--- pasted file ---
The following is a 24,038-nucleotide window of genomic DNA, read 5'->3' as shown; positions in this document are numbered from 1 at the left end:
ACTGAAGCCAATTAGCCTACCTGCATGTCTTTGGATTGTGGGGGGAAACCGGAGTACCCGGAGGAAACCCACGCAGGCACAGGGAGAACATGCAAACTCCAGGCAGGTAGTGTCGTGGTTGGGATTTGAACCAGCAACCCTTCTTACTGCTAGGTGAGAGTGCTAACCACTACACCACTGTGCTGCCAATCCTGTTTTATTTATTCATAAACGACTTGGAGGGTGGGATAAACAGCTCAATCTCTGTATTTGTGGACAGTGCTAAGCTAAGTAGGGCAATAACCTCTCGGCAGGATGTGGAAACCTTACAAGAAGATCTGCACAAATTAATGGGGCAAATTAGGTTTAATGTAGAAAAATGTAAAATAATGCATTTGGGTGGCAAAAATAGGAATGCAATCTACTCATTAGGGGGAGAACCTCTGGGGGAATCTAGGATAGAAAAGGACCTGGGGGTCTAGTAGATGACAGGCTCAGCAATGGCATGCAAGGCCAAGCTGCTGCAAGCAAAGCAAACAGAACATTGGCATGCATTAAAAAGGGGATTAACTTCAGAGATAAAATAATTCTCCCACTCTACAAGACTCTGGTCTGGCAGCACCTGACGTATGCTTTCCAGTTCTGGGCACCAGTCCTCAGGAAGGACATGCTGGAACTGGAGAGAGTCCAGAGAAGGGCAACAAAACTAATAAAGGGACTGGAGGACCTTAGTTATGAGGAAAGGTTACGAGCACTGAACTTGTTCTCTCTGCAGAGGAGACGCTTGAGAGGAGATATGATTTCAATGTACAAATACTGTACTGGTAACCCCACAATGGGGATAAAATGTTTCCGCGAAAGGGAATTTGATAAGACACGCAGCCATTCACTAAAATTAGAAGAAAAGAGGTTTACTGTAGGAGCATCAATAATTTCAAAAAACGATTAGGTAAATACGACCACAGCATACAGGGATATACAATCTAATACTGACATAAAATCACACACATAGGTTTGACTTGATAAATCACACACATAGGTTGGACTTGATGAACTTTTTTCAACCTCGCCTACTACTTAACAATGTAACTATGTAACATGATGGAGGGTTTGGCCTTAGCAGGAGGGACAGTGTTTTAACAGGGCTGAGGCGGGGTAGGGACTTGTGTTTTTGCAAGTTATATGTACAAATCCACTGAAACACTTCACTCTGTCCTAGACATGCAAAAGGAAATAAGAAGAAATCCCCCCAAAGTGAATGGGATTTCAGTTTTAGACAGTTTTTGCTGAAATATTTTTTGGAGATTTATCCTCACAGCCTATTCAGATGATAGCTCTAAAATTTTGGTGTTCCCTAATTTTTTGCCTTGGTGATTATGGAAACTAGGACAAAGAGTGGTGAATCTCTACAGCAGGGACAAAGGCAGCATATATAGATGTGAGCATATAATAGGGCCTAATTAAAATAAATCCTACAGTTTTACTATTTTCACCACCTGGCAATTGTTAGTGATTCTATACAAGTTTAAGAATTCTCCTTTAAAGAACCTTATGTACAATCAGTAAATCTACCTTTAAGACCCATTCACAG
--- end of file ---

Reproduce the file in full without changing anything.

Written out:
The following is a 24,038-nucleotide window of genomic DNA, read 5'->3' as shown; positions in this document are numbered from 1 at the left end:
ACTGAAGCCAATTAGCCTACCTGCATGTCTTTGGATTGTGGGGGGAAACCGGAGTACCCGGAGGAAACCCACGCAGGCACAGGGAGAACATGCAAACTCCAGGCAGGTAGTGTCGTGGTTGGGATTTGAACCAGCAACCCTTCTTACTGCTAGGTGAGAGTGCTAACCACTACACCACTGTGCTGCCAATCCTGTTTTATTTATTCATAAACGACTTGGAGGGTGGGATAAACAGCTCAATCTCTGTATTTGTGGACAGTGCTAAGCTAAGTAGGGCAATAACCTCTCGGCAGGATGTGGAAACCTTACAAGAAGATCTGCACAAATTAATGGGGCAAATTAGGTTTAATGTAGAAAAATGTAAAATAATGCATTTGGGTGGCAAAAATAGGAATGCAATCTACTCATTAGGGGGAGAACCTCTGGGGGAATCTAGGATAGAAAAGGACCTGGGGGTCTAGTAGATGACAGGCTCAGCAATGGCATGCAAGGCCAAGCTGCTGCAAGCAAAGCAAACAGAACATTGGCATGCATTAAAAAGGGGATTAACTTCAGAGATAAAATAATTCTCCCACTCTACAAGACTCTGGTCTGGCAGCACCTGACGTATGCTTTCCAGTTCTGGGCACCAGTCCTCAGGAAGGACATGCTGGAACTGGAGAGAGTCCAGAGAAGGGCAACAAAACTAATAAAGGGACTGGAGGACCTTAGTTATGAGGAAAGGTTACGAGCACTGAACTTGTTCTCTCTGCAGAGGAGACGCTTGAGAGGAGATATGATTTCAATGTACAAATACTGTACTGGTAACCCCACAATGGGGATAAAATGTTTCCGCGAAAGGGAATTTGATAAGACACGCAGCCATTCACTAAAATTAGAAGAAAAGAGGTTTACTGTAGGAGCATCAATAATTTCAAAAAACGATTAGGTAAATACGACCACAGCATACAGGGATATACAATCTAATACTGACATAAAATCACACACATAGGTTTGACTTGATAAATCACACACATAGGTTGGACTTGATGAACTTTTTTCAACCTCGCCTACTACTTAACAATGTAACTATGTAACATGATGGAGGGTTTGGCCTTAGCAGGAGGGACAGTGTTTTAACAGGGCTGAGGCGGGGTAGGGACTTGTGTTTTTGCAAGTTATATGTACAAATCCACTGAAACACTTCACTCTGTCCTAGACATGCAAAAGGAAATAAGAAGAAATCCCCCCAAAGTGAATGGGATTTCAGTTTTAGACAGTTTTTGCTGAAATATTTTTTGGAGATTTATCCTCACAGCCTATTCAGATGATAGCTCTAAAATTTTGGTGTTCCCTAATTTTTTGCCTTGGTGATTATGGAAACTAGGACAAAGAGTGGTGAATCTCTACAGCAGGGACAAAGGCAGCATATATAGATGTGAGCATATAATAGGGCCTAATTAAAATAAATCCTACAGTTTTACTATTTTCACCACCTGGCAATTGTTAGTGATTCTATACAAGTTTAAGAATTCTCCTTTAAAGAACCTTATGTACAATCAGTAAATCTACCTTTAAGACCCATTCACAG